Before leaving my research on the Kennebec River in Maine, I wanted to share a few more tips for a successful river crossing. The Rough Rules of Thumb: 1. Look for a bridge. 2. Pray for a canoe or boat. 3. Hope for a guide rope stretched across the water. 4. Remember as much of the following advice as possible.
Bob Proudman, Appalachian Trail Conservancy (ATC) Director of Trail Operations and Hawk Metheny, ATC New England Regional Director provide some sound principles for inexperienced hikers attempting to ford a river (I drive a Honda so “Ford”ing sounds strange but very American).
1. Before crossing, scout out the best location to cross—Don’t assume that the blazed line of sight to the other bank is the best or only path to follow. The volume of water flowing downstream is not constant and water levels/currents are dynamic, so a good crossing point yesterday may not be safe today.
2. Avoid “chokepoints”— Look at the current and how fast it is flowing. Avoid crossing at points where the banks of the stream narrow. The power of the current will be strongest at these chokepoints and could sweep you off your feet.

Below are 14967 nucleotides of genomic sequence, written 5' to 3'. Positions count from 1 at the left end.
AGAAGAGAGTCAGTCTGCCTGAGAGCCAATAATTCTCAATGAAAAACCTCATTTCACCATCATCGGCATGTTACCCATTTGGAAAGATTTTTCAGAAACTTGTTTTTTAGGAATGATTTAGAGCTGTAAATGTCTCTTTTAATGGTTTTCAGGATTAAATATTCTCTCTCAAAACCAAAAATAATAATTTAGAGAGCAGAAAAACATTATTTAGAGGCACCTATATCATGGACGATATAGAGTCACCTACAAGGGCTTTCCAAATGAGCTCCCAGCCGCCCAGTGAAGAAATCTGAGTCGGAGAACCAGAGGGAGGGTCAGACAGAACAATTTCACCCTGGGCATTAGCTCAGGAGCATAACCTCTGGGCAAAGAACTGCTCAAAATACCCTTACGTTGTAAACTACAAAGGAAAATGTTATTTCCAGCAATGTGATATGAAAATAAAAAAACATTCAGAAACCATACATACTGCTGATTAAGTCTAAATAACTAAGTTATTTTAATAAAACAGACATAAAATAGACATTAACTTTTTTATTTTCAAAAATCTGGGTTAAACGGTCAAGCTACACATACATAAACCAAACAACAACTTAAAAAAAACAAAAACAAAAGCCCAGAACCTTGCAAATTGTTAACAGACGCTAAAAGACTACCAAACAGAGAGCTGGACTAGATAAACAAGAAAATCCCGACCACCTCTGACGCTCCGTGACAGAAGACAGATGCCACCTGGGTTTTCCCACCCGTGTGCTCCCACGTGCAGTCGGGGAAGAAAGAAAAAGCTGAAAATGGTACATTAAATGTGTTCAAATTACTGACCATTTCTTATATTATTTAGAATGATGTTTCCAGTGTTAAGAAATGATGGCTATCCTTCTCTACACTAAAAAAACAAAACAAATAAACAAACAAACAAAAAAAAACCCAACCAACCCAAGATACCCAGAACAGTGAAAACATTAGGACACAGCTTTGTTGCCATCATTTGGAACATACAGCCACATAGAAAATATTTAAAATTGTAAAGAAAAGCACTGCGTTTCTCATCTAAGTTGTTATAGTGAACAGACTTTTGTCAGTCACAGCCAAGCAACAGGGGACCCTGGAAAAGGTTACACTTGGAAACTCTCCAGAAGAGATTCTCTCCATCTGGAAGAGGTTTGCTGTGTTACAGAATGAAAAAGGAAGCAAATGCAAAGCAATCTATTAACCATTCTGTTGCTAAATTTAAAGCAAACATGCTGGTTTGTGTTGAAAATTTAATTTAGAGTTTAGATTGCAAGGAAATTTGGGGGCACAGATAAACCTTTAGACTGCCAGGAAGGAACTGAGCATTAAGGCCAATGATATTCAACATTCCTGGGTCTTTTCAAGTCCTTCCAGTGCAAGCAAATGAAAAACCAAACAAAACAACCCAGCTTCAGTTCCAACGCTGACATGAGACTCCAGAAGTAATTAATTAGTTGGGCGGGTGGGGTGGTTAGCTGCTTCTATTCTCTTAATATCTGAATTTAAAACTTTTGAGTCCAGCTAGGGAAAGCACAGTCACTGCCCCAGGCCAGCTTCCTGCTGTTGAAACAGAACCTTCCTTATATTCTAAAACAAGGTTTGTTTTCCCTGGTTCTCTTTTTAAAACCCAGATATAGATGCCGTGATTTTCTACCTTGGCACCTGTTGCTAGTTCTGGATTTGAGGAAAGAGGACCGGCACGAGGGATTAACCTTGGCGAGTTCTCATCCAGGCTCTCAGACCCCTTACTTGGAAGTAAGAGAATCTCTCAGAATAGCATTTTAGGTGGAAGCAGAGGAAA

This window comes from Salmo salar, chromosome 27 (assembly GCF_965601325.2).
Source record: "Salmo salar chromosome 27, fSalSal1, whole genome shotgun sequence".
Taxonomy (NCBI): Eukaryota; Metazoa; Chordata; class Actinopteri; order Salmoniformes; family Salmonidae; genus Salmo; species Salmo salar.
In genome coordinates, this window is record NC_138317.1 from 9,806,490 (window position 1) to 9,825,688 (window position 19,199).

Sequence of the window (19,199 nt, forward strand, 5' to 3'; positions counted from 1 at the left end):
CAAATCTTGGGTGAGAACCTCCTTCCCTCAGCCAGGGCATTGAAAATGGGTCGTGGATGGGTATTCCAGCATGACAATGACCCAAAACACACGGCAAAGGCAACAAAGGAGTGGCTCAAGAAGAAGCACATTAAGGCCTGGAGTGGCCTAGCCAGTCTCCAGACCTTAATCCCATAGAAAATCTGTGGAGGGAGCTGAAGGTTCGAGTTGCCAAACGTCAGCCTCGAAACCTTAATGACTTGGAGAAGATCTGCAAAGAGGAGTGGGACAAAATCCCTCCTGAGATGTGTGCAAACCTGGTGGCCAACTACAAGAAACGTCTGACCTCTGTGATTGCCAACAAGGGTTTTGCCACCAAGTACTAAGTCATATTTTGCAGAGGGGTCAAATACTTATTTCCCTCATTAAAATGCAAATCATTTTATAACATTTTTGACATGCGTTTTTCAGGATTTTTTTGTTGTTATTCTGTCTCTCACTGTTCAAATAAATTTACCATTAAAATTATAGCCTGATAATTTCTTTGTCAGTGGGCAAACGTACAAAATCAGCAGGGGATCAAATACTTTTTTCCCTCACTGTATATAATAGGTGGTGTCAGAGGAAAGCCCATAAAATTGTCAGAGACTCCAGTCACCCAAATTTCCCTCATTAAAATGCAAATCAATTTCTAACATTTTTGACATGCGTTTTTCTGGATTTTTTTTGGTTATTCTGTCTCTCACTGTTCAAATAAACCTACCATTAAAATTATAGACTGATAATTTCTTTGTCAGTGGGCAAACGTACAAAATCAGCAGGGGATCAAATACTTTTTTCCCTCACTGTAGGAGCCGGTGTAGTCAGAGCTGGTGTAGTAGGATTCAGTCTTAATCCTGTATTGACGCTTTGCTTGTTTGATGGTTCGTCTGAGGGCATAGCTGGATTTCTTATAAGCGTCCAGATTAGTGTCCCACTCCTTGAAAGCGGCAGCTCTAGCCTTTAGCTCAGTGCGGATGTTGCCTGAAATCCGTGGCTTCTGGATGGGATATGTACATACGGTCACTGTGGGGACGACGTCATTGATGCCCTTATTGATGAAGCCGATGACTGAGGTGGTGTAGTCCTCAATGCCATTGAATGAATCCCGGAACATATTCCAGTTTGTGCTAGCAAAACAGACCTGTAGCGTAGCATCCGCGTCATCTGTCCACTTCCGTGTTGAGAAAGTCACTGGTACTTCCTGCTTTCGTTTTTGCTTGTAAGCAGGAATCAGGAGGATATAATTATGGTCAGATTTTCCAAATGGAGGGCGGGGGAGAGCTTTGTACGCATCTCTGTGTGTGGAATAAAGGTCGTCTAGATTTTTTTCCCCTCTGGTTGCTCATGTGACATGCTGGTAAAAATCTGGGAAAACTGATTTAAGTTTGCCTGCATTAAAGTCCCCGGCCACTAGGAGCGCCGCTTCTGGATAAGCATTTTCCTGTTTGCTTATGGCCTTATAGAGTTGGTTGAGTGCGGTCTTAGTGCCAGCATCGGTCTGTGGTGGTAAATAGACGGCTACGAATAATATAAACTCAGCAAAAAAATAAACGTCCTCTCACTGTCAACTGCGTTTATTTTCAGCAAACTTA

4. The more body mass you have in a strong current, the less control you have—If you begin to cross and the depth of the water is above your thighs, turn around and look for a better location to cross.
5. If the current seems too swift, turn back. If a river is flooded, wait for it to subside. If in doubt as to whether a river is safe to cross, don’t cross—find an alternate route.
6. Crossing barefoot is never recommended because of rocks, submerged logs, fishing tackle, broken glass or rusted metal. Open-toed sandals are not recommended because they do not protect your toes, can fold in a strong current, and increase drag. Remove the boot insoles and your socks, and use gaiters. After fording, dump the water out of your boots, put the insoles back in, put your socks back on, and wring out your gaiters.
If you missed the first blog on fording stream check out my archive on 2/7/14.